COUNTDOWN TO 2010: What's the word for the decade ahead?

SANDUSKY At the dusk of the decade, it is language and names that linger. George W. B
Sandusky Register Staff
May 24, 2010

 

SANDUSKY

At the dusk of the decade, it is language and names that linger.

George W. Bush. Al Qaeda. Dick Cheney. Taliban. Donald Rumsfeld. Sarah Palin. Barack Obama. Paris Hilton. Stephen Colbert. Facebook. MySpace. Twitter. HDTV. Carbon footprints. Credit swaps. Bailouts. Blogs. iPods and iPhones. Texting, sexting and drexting.

Apart from secret agents seemingly immune from the Geneva Conventions, who ever heard of waterboarding before Sept. 11, 2001? Haliburton? Blackwater?

And a carbon footprint? Staycations? Muffintop? Cheetahlicious? Bromance? Locavore?

In the past decade, Merriam-Webster Dictionary has added dozens of new words to the national lexicon. For every year, there was a word that invariably captured the spirit of the era.

In 2008, it was "bailout." In 2007, it was "wOOt," that spontaneous expression of joy following a triumph, or issued "for no reason at all."

In 2006, Merriam-Webster's word of the year, "truthiness," came from Comedy Central's Stephen Colbert. It was preceded a year earlier by "integrity."

All told, it was an endless rush of words that, for better or worse, captured the high and low points humanity offered up in a decade dominated by war, recessions and terrorism.

It was 3,650 days of change in everything from economics and politics to society and technology.

At the dawn of the decade, it was an employee's job market. At the dusk of the decade, it was nobody's market.

Wall Street and the privileged class still dominate the rule books, but Main Street and the working class are finally catching on -- real change starts only from the bottom up.

And as Erie County and the region gear up for a hopeful march toward economic recovery, a single word might encapsulate the battle in the years ahead: employment.

For those looking to grow their professional skill sets to ready for the new workplace, here are some job-growth forecasts the U.S. Bureau of Labor Statistics released just weeks ago:

Of the fastest-growing industries in the next decade, health care will lead the way. Jobs in health care, in fact, are expected to make up half of the leading 20 occupations. The occupations with the fastest growth rate include:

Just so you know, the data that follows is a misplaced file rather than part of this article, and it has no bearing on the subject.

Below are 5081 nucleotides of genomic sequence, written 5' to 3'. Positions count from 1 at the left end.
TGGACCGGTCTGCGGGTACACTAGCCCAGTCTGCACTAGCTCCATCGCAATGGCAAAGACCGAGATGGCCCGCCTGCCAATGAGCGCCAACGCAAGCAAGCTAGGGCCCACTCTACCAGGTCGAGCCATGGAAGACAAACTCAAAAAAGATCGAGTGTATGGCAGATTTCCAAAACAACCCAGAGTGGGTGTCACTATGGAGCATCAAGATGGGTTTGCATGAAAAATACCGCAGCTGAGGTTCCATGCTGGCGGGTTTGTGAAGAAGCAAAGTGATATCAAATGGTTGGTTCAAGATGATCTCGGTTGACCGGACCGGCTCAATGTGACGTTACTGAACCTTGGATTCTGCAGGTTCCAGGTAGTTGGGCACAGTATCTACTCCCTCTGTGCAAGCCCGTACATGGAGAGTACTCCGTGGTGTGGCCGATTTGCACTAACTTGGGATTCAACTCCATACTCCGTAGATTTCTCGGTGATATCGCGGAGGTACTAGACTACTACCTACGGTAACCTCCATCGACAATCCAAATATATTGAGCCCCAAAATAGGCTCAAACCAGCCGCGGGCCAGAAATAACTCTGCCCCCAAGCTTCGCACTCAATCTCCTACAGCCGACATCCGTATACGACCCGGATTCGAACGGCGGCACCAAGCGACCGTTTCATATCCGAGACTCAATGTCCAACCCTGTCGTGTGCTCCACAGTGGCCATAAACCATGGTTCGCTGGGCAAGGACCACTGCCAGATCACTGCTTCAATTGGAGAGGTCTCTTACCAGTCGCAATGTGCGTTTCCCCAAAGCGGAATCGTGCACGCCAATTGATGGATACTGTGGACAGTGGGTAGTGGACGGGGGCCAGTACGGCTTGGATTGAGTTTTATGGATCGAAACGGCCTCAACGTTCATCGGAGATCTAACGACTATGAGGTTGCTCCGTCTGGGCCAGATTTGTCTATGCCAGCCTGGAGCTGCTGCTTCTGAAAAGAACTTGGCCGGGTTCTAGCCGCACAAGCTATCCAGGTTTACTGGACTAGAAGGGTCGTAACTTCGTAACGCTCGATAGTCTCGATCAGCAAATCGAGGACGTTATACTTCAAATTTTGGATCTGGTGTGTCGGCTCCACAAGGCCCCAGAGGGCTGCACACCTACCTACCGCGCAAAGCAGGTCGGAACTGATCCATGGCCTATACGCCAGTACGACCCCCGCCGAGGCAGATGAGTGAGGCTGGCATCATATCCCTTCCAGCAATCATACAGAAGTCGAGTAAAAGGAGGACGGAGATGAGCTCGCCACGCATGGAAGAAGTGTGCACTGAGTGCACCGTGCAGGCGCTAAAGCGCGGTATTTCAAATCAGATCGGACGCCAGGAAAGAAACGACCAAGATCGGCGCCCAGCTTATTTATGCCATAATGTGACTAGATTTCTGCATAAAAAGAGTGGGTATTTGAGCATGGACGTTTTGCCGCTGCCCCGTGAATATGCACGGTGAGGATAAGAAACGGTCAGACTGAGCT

1. Biomedical engineers (72 percent increase)

2. Network systems and data communications analysts (53 percent)

3. Home health aides (50 percent)

4. Personal and home care aides (46 percent)

5. Financial examiners (41 percent)

6. Medical scientists, excluding epidemiologists (40 percent)

7. Physician assistants (39 percent)

8. Skin care specialists (38 percent)

9. Biochemists and biophysicists (37 percent)

10. Athletic trainers (37 percent)

11. Physical therapist aides (36 percent)

12. Dental hygienists (36 percent)

13. Veterinary technologists and technicians (36 percent)

14. Dental assistants (36 percent)

15. Computer software engineers (34 percent)

16. Medical assistants (34 percent)

17. Physical therapist assistants (33 percent)

18. Veterinarians (33)

19. Self-enrichment educators (32 percent)

20. Compliance officers, excluding construction, agriculture, transportation, health and safety (31 percent)

In regard to the largest number of jobs created in each occupation, however -- perhaps a more useful tool for job-seekers -- health care will still play a key role in the job market. The 20 occupations expected to add the largest number of jobs in the next 10 years are:

1. Registered nurses: 581,500 new jobs (22 percent growth)

2. Home health aides: 460,900 (50 percent)

3. Customer service representatives: 399,500 (18 percent)

4. Food preparation and service workers, excluding fast food: 394,300 (15 percent)

5. Personal, home care aides: 375,800 (46 percent)

6. Retail sales: 374,700 (8 percent)

7. Officer clerks, general: 358,700 (12 percent)

8. Accountants and auditors: 279,400 (22 percent)

9. Nursing aides, orderlies, attendants: 276,000 (19 percent)

10. Postsecondary teachers: 256,900 (15 percent)

11. Construction laborers: 255,900 (20 percent)

12. Elementary school teachers: 244,200 (16 percent)

13. Truck drivers: 232,900 (13 percent)

14. Landscaping, groundskeeping: 217,100 (18 percent)

15. Bookkeeping, accounting, auditing clerks: 212,400 (10 percent)

16. Executive secretaries, administrative assistants: 204,400 (13 percent)

17. Management analysts: 178,300 (24 percent)

18. Computer software engineers: 175,100 (34 percent)

19. Receptionists, information clerks: 172,900 (15 percent)

20. Carpenters: 165,400 (13 percent)